So Phil and I tagged along behind this woman who seemed completely out of her mind and incoherently leading us to the wrong suites. I did, however, find the right room — I have a way of finding any party, even ones where I really don't belong, this just happened to be THAT kind of party. When we got there she tapped on the door, and a man who looked like a linebacker for an NFL team, wearing a velvet shirt that highlighted his weighty log-like arms answered the door. This guy could definitely bash your head in if you got out of line. The woman said we were with her, and we walked right in. I cleared the hall and went straight into the heart of the suite to meet the big man with the cumber bun. I assumed he was either a waiter who ate more food than he served, or the host.
He stood like the guardian of the big fat shrimps draped lazily over the crystal bowl -- big, fat shrimp at crotch level. I had been drinking too much -- it looked obscene, but clearly he was the master of his own shrimp domain. I went up and introduced myself — my press badge still readable. “Hello, you must be our host. My name is Sally Richards, and this is my friend Phil Zimmermann…” I turned around to introduce Phil, but Phil was clearly out of site and had actually left the room. I had taken such quick strides from the door that I wasn’t aware if he had ever been behind me. I reached out to shake the Shrimp Master’s hand, and he said, “This is a private party, you’ll have to leave.” He refused to shake my paw. I looked around for the crazy lady who had invited us with her and tried to point her out, with that "I’m with the band" kind of bravado, she was gone. It was just me and the Shrimp Master, he was standing tall and stern; he looked like a very unhappy man.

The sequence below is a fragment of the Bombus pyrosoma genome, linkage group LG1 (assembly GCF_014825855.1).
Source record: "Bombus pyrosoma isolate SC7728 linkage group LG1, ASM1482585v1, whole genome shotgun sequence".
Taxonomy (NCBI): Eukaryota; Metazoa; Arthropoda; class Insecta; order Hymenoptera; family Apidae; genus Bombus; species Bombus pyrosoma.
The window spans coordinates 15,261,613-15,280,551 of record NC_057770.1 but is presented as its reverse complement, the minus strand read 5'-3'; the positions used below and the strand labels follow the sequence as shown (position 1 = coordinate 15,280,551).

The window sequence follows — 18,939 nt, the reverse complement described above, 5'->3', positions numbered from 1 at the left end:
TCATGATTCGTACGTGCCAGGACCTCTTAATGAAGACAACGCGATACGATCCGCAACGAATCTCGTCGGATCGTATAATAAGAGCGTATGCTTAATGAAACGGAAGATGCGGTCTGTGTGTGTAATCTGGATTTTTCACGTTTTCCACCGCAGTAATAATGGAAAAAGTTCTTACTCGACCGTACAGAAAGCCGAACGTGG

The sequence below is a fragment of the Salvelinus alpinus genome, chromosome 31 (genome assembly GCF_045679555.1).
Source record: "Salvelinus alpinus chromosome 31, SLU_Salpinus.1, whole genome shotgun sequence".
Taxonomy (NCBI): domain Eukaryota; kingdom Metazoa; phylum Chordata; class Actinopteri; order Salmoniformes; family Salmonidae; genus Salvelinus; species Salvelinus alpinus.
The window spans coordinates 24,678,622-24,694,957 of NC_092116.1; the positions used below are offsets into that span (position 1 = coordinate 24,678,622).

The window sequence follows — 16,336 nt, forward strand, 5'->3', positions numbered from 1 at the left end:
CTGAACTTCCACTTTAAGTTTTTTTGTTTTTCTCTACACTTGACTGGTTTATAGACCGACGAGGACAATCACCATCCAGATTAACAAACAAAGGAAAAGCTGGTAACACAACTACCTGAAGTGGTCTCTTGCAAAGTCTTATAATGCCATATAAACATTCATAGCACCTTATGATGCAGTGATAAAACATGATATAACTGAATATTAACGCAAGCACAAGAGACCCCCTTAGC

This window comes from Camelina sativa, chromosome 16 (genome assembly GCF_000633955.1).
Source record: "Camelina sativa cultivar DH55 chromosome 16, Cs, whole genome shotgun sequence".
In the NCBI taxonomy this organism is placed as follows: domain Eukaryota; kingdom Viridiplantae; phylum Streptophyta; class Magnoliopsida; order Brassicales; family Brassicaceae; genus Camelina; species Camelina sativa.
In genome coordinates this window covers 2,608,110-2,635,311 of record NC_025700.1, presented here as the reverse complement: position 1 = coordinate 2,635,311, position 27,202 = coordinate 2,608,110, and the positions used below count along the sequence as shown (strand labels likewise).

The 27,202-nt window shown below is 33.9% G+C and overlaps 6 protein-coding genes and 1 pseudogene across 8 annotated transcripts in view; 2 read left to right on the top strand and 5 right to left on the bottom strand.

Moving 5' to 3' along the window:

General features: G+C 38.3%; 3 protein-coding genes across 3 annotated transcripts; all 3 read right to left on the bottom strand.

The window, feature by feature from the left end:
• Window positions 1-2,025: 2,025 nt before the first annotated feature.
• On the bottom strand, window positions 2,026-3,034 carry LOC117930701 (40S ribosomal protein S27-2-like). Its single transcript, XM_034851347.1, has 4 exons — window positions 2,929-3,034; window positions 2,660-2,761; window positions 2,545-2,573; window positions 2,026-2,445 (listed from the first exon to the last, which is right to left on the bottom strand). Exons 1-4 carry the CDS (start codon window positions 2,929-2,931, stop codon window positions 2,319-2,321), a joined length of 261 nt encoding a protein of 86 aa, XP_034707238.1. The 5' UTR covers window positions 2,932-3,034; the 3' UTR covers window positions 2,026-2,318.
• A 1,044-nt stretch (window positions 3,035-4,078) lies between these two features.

Well, at that point, I had no idea who the freak was. Mind you, even when I’m ill behaved, no one has ever thrown me out of a party. It’s actually not unusual for a company to connive interesting ways to make sure I attend their parties. Well, I laughed, “That’s funny,” I said, not knowing how to react, but finding the scenario actually very humorous -- I knew it would undoubtedly become good fodder for something. There were only about six people in the room, the food hardly looked touched and it must have been near 11PM; this guy couldn’t afford to throw out any warm bodies. “Really, you’ll have to leave,” he prompted once again. Well, I stood there puzzled for a moment and said, “Well, I guess my story will read "The host gave everyone professional-like blow jobs and a good time was had by all.” And then I walked back into the entryway where Phil was saying, “Shit, don’t you know who that is? If I had known whose party this was I never would have come.”